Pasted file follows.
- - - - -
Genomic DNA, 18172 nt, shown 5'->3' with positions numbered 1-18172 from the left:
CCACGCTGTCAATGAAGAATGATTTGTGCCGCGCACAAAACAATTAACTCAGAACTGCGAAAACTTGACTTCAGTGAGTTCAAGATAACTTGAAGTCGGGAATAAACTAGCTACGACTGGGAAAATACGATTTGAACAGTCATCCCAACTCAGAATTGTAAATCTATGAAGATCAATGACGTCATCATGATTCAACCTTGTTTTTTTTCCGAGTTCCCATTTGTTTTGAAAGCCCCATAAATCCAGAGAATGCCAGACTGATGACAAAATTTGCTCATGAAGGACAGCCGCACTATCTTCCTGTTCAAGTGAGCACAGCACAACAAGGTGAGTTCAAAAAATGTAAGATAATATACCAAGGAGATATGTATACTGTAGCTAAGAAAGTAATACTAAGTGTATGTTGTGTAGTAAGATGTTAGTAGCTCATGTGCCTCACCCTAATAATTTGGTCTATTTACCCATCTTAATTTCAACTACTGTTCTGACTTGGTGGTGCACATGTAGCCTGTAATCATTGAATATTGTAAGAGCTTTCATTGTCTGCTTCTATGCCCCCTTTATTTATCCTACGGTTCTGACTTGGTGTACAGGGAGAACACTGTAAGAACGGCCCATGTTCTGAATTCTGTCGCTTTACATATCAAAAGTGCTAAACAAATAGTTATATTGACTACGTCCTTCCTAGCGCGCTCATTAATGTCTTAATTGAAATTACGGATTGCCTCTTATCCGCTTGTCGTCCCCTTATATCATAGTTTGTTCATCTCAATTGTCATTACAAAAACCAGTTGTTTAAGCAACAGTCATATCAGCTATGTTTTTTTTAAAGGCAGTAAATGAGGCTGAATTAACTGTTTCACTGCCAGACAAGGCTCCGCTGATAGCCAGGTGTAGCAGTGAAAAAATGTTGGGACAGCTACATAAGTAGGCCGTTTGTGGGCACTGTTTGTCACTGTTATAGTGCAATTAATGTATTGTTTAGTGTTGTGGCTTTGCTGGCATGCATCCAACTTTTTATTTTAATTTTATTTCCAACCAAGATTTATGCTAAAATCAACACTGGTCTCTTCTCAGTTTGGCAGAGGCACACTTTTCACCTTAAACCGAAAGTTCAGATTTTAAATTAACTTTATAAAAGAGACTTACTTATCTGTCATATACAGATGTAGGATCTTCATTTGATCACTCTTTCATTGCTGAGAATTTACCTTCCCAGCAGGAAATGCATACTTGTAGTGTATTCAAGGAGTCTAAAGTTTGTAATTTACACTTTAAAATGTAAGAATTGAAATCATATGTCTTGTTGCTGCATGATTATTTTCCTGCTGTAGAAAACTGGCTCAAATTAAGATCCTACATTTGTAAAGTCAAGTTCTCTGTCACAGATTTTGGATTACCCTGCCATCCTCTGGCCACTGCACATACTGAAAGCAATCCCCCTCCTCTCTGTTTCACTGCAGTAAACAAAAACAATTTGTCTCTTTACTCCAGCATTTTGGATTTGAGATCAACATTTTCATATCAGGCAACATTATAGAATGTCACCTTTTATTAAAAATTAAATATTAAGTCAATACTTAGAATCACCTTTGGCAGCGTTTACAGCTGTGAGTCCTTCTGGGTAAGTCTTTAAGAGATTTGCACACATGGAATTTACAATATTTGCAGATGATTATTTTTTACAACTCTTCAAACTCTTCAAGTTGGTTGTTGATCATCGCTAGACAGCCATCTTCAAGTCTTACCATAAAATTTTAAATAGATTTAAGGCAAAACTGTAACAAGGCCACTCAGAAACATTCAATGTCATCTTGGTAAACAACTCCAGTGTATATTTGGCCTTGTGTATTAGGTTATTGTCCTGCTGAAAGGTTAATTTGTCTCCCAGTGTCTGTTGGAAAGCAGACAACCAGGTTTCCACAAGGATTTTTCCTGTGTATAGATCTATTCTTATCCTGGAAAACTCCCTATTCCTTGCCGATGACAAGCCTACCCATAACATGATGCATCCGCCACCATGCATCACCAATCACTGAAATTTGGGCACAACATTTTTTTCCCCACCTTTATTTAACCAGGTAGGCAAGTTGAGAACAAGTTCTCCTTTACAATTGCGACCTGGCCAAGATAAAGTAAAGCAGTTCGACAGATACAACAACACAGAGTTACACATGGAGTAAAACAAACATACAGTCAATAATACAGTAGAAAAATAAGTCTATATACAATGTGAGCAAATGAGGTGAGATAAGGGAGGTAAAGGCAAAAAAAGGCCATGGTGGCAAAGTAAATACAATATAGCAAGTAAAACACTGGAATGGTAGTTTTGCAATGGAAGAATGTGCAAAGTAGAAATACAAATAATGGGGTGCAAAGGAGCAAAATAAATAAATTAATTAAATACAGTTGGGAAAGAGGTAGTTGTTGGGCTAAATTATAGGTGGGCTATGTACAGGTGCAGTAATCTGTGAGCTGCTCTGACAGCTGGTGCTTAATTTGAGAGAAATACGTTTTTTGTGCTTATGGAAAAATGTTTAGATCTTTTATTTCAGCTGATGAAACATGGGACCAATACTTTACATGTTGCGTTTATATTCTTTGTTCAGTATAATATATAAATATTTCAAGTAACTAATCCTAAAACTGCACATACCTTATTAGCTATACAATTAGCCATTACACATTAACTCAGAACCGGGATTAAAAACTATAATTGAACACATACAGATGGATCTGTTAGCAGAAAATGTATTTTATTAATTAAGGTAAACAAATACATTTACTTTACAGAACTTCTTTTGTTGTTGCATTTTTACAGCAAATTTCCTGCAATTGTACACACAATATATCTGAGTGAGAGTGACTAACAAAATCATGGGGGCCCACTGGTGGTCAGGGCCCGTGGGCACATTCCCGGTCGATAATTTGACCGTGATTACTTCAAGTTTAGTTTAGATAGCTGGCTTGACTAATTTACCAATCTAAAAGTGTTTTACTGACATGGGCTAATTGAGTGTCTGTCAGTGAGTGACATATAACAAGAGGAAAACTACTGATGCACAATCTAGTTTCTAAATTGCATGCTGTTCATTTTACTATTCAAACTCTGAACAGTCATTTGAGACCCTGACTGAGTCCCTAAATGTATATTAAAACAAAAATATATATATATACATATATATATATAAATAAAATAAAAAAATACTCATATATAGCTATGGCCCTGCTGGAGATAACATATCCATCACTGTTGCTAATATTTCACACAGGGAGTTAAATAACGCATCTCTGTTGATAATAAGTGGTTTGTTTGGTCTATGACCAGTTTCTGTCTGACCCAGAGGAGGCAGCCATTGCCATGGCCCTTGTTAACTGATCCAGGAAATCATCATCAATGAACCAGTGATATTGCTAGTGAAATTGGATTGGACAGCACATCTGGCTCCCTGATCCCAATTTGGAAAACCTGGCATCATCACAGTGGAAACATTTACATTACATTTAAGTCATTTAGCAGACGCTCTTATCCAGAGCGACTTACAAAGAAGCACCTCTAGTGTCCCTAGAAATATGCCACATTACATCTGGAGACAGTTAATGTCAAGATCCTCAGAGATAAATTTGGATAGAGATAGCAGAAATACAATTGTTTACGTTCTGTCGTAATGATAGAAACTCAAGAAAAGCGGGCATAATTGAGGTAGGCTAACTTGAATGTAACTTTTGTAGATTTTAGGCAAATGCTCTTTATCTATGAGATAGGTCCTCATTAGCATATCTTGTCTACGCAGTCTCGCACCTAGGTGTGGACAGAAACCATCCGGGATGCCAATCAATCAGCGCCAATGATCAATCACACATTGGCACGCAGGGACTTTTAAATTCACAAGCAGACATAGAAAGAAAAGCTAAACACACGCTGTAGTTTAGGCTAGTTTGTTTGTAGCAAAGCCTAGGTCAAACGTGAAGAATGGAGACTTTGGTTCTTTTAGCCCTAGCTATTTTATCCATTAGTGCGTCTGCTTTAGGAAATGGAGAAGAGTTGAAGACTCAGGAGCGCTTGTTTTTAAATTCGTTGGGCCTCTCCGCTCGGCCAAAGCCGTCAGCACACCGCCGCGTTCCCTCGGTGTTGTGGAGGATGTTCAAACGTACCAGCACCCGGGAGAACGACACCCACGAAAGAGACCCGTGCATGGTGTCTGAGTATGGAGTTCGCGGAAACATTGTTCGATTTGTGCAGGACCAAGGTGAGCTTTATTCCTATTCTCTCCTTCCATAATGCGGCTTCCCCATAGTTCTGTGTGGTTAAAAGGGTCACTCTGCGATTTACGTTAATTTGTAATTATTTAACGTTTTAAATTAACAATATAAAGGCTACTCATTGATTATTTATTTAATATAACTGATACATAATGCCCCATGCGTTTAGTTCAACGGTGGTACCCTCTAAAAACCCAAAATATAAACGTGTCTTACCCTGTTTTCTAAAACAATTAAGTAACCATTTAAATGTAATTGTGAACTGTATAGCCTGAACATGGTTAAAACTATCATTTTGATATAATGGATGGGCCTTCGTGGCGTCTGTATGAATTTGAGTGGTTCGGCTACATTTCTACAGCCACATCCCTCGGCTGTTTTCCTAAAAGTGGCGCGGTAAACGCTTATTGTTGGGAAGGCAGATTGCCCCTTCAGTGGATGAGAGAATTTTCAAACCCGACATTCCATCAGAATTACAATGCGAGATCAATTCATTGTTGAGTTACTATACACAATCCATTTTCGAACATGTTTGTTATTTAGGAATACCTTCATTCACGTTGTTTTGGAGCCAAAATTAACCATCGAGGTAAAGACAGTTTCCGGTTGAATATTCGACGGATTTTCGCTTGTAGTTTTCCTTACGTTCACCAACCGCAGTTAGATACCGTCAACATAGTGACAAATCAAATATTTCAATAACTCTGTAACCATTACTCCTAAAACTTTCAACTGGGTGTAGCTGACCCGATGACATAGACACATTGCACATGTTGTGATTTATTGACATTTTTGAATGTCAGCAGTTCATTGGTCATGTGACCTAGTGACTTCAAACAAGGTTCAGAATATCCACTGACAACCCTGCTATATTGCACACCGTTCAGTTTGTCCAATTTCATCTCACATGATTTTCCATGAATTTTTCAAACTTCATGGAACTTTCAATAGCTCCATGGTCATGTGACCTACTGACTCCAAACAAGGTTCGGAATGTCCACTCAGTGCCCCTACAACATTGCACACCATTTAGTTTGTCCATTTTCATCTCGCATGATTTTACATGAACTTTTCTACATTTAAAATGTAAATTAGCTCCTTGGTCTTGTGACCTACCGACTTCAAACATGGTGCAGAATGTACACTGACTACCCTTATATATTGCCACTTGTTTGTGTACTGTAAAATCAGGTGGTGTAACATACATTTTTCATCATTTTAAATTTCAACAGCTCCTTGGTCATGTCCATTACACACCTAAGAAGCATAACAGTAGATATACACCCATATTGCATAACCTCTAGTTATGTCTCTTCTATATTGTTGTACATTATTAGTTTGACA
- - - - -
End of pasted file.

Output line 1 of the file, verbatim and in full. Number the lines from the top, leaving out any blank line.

Genomic DNA, 18172 nt, shown 5'->3' with positions numbered 1-18172 from the left: